Nellis Air Force Base began planning and organizing for a coordinated community response to sexual assault in the latter part of 2003. By 2004, this response was in full operation. It includes collaboration with the Rape Crisis Center of Southern Nevada and has increased the competency of its personnel and the quality of its service delivery through military and civilian cross-training, intervention, and prevention education programs. [156]

State's Attorney Responds to Overwhelming Sexual Assault Problem — Chicago, Illinois (2003)
In January 2003, the Cook County state's attorney took the lead in developing a SART in this densely populated county. He charged his office, members of the Chicago Police Department, members of the county's advocacy and medical communities, and the Illinois State Police Crime Lab with the task of forming a team to map solutions to the sexual assault problem. The resulting Cook County SART provides victims with comprehensive and specialized services and also helps identify, arrest, and prosecute offenders. [157]

Project Focuses on Safety for American Indian Women — The Sexual Assault Offenders Demonstration Initiative (2005)
In 2005, the OVW created the Safety for Indian Women from Sexual Assault Demonstration Initiative to enhance the response of tribal and federal agencies in addressing the high rates of sexual assault against American Indian women.

The demonstration sites selected were Hannahville Indian Community (Wilson, Michigan), Navajo Nation (Window Rock, Arizona), Red Lake Band of Chippewa Indians (Red Lake, Minnesota), and Rosebud Sioux Tribe (Rosebud, South Dakota). The sites are working together to strengthen the tribal justice systems' immediate response to sexual assault, increase advocacy and services to victims, and strengthen the coordination between tribal and federal agencies.

For more information on serving American Indians and Alaska Natives see the American Indians and Alaskan Natives section of the SART Toolkit.

Campus-Specific SARTs

Since 2000, there has been an incredible victim/survivor-driven national movement to prevent and support victims of campus sexual assault, leading to conversations, collaborations, and the emergence of campus-specific SARTs. Read more about the history and regulations around campus sexual assault in the Campus Sexual Assault section of the SART Toolkit.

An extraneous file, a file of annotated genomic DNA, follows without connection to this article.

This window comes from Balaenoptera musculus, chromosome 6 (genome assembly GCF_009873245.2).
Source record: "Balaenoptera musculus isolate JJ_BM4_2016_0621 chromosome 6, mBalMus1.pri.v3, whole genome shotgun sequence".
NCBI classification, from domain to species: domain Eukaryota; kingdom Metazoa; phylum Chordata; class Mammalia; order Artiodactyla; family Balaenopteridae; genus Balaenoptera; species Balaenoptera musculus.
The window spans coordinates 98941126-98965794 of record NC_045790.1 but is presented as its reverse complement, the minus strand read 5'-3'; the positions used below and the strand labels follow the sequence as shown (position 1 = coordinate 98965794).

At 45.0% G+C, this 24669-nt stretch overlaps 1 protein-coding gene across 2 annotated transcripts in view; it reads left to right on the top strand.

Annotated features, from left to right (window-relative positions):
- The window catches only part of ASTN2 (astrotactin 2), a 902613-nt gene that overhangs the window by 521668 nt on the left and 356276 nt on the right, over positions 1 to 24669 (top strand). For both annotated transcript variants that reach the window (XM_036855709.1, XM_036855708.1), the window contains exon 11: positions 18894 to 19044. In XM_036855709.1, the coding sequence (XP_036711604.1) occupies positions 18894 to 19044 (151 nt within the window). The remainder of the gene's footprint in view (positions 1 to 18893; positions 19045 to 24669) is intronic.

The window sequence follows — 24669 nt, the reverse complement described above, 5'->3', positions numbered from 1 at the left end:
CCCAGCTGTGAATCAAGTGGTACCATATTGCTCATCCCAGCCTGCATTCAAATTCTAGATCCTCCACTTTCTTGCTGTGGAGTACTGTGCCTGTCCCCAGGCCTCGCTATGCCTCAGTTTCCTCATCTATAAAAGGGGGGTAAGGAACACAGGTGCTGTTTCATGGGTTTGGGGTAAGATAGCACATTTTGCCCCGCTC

On January 22, 2014, President Barack Obama established the White House Task Force to Protect Students from Sexual Assault. This initiative resulted in the launch of the It’s On Us Campaign, NotAlone.gov, The First Report of the White House Task Force to Protect Students From Sexual Assault April 2014, a sample memorandum of understanding, [158] and many public service announcements, such as this 1 is 2 Many PSA. [159]

SART History Resources

Attorney General Guidelines for Victim and Witness Assistance (PDF, 66 pages)

This publication establishes guidelines to be followed by officers and employees of U.S. Department of Justice investigative, prosecutorial, and correctional agencies in how to treat victims of and witnesses to crime.

Handbook on Justice for Victims (PDF, 133 pages)

This United Nations published handbook helps criminal justice agencies and others who meet with victims implement victim service programs and develop victim-sensitive policies, procedures, and protocols. The handbook also applies to those to whom victims reach out in their immediate circle — family, friends, and neighbors — and to various informal, spontaneous, and indigenous support structures.

The History of the Crime Victims' Movement in the United States (PDF, 15 pages)

This OVC-sponsored report reviews victimology, victim compensation, the women's movement, the criminal justice system, victim activism, and other victim-related topics.

How to Plan and Implement a State Oral History Project (PDF, 28 pages)

This OVC-sponsored guide helps organizations capture the scope and breadth of key historical activities through oral history projects and reviews lessons learned through experience.

Looking Back—Moving Forward: A Program for Communities Responding to Sexual Assault, Training Guide (2000) (PDF, 247 pages)

This training guide was used for training at two test sites and prepared the participants to create protocol.

New Directions from the Field: Victims’ Rights and Services for the 21st Century (PDF, 448 pages)

This OVC report examines how victims' rights and services have been realized since the 1982 Final Report of the President's Task Force on Victims of Crime and presents recommendations regarding what the nation should strive to achieve for victims in the 21st century.

Office for Victims of Crime: Grants and Funding

This page explains the various types of funding available through OVC and resources and links for additional information.